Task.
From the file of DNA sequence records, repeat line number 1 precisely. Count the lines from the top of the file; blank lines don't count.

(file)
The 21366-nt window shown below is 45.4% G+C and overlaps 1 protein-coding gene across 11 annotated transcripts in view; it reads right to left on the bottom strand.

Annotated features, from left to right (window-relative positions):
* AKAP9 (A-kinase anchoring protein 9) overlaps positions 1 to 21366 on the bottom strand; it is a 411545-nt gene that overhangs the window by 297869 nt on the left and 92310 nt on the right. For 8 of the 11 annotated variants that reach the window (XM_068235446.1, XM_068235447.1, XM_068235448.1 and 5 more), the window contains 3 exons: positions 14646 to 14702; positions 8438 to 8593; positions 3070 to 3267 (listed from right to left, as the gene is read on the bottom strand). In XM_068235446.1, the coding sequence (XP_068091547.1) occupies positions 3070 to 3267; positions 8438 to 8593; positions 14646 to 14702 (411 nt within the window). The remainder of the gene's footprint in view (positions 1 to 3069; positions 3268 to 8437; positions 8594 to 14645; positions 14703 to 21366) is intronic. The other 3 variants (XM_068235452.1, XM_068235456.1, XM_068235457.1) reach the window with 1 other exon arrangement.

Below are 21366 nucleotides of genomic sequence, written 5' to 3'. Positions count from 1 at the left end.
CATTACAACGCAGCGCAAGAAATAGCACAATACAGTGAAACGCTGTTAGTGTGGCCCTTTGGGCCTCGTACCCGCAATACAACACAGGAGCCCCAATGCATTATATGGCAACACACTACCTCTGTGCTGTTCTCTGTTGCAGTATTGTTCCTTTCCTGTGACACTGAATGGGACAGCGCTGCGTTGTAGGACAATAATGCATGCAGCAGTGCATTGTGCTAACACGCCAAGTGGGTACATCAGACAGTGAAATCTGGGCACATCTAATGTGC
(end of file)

The 21366-nt window shown below is 45.4% G+C and overlaps 1 protein-coding gene across 11 annotated transcripts in view; it reads right to left on the bottom strand.